We're unable to sign you in at this time. Please try again in a few minutes.
We were able to sign you in, but your subscription(s) could not be found. Please try again in a few minutes.
There may be a problem with your account. Please contact the AMA Service Center to resolve this issue.
Contact the AMA Service Center:
Telephone: 1 (800) 262-2350 or 1 (312) 670-7827  *   Email: subscriptions@jamanetwork.com
Error Message ......
Article |

Plasma Homovanillic Acid Levels in First-Episode Schizophrenia Psychopathology and Treatment Response

Amy R. Koreen, MD; Jeffrey Lieberman, MD; Jose Alvir, DrPH; David Mayerhoff, MD; Antony Loebel, MD; Miranda Chakos, MD; Farooq Amin, MD; Thomas Cooper, MA
Arch Gen Psychiatry. 1994;51(2):132-138. doi:10.1001/archpsyc.1994.03950020056006.
Text Size: A A A
Published online


Objectives:  To examine plasma homovanillic acid (pHVA) levels in first-episode schizophrenia, to compare pHVA levels in patients and controls, and to assess the association of pHVA levels with psychopathology and treatment response.

Methods:  Forty-one patients entered the study, and pHVA levels were measured at baseline and on a weekly basis for up to 6 weeks of open standardized neuroleptic treatment. Psychopathology was evaluated with the Schedule for Affective Disorders and Schizophrenia, the Scale for Assessment of Negative Symptoms, and the Clinical Global Impressions scale. Ten healthy controls were used for comparison of baseline pHVA levels.

Results:  No differences were observed between patients and controls. Baseline pHVA level was not associated with psychopathology but was associated with time to reach remission. Baseline pHVA levels and week-1 pHVA levels were higher in responders than nonresponders. Regardless of responsiveness, female participants had higher pHVA levels than male participants throughout the study. The pattern of pHVA levels with treatment was similar in all patients with a short-term rise initially and then a decrease toward baseline values.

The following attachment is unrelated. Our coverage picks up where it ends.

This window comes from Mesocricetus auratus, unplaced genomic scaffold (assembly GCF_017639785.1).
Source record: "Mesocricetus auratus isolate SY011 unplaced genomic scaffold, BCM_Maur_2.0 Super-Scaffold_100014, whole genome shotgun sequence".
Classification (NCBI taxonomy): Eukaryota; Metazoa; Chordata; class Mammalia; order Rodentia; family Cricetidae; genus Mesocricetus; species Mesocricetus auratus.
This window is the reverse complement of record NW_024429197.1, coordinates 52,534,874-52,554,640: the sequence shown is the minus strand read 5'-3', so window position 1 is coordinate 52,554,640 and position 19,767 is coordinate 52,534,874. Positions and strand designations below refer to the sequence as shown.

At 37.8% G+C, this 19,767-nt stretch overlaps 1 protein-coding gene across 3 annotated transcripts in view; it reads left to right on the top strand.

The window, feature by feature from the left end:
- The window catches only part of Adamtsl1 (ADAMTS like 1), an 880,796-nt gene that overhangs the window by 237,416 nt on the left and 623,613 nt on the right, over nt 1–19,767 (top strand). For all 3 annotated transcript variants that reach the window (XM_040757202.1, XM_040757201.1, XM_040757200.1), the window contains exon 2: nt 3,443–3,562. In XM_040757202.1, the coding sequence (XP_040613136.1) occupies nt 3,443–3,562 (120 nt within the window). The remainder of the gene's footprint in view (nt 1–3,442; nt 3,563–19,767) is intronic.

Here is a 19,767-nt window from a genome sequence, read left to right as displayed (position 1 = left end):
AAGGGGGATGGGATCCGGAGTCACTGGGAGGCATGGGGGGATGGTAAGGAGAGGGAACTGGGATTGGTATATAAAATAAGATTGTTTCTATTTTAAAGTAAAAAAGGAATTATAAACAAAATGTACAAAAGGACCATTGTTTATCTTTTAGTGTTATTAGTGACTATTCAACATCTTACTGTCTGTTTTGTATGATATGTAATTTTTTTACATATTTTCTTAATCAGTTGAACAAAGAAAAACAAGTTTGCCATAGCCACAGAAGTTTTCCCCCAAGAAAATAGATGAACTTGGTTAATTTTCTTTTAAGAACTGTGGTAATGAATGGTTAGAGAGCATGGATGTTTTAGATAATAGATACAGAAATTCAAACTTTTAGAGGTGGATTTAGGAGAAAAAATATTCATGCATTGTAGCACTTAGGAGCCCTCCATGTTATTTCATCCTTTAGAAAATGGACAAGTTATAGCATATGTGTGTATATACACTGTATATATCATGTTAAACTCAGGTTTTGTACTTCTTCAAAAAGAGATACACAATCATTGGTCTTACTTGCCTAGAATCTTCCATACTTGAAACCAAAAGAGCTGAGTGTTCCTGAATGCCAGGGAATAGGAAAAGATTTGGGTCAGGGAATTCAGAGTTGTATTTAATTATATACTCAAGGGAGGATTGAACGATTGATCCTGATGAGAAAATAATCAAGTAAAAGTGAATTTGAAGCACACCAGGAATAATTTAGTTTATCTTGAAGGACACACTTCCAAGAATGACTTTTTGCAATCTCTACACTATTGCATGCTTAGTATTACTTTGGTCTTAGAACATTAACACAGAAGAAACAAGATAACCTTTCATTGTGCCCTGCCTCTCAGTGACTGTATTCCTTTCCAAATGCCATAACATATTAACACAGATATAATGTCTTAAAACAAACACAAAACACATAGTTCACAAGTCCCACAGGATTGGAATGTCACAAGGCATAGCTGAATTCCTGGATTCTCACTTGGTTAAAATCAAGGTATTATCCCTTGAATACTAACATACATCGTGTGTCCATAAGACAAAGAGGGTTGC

Conclusions:  These findings suggest that pHVA levels have prognostic significance for response and time to reach remission. Qualitative and quantitative differences between first-episode patients' pHVA levels and studies using a long-term, neuroleptic-exposed population suggest that changes occur with neuroleptic treatment or the progression of the illness.


Sign in

Purchase Options

• Buy this article
• Subscribe to the journal
• Rent this article ?





Also Meets CME requirements for:
Browse CME for all U.S. States
Accreditation Information
The American Medical Association is accredited by the Accreditation Council for Continuing Medical Education to provide continuing medical education for physicians. The AMA designates this journal-based CME activity for a maximum of 1 AMA PRA Category 1 CreditTM per course. Physicians should claim only the credit commensurate with the extent of their participation in the activity. Physicians who complete the CME course and score at least 80% correct on the quiz are eligible for AMA PRA Category 1 CreditTM.
Note: You must get at least of the answers correct to pass this quiz.
Please click the checkbox indicating that you have read the full article in order to submit your answers.
Your answers have been saved for later.
You have not filled in all the answers to complete this quiz
The following questions were not answered:
Sorry, you have unsuccessfully completed this CME quiz with a score of
The following questions were not answered correctly:
Commitment to Change (optional):
Indicate what change(s) you will implement in your practice, if any, based on this CME course.
Your quiz results:
The filled radio buttons indicate your responses. The preferred responses are highlighted
For CME Course: A Proposed Model for Initial Assessment and Management of Acute Heart Failure Syndromes
Indicate what changes(s) you will implement in your practice, if any, based on this CME course.


Some tools below are only available to our subscribers or users with an online account.

0 Citations

Sign in

Purchase Options

• Buy this article
• Subscribe to the journal
• Rent this article ?

Related Content

Customize your page view by dragging & repositioning the boxes below.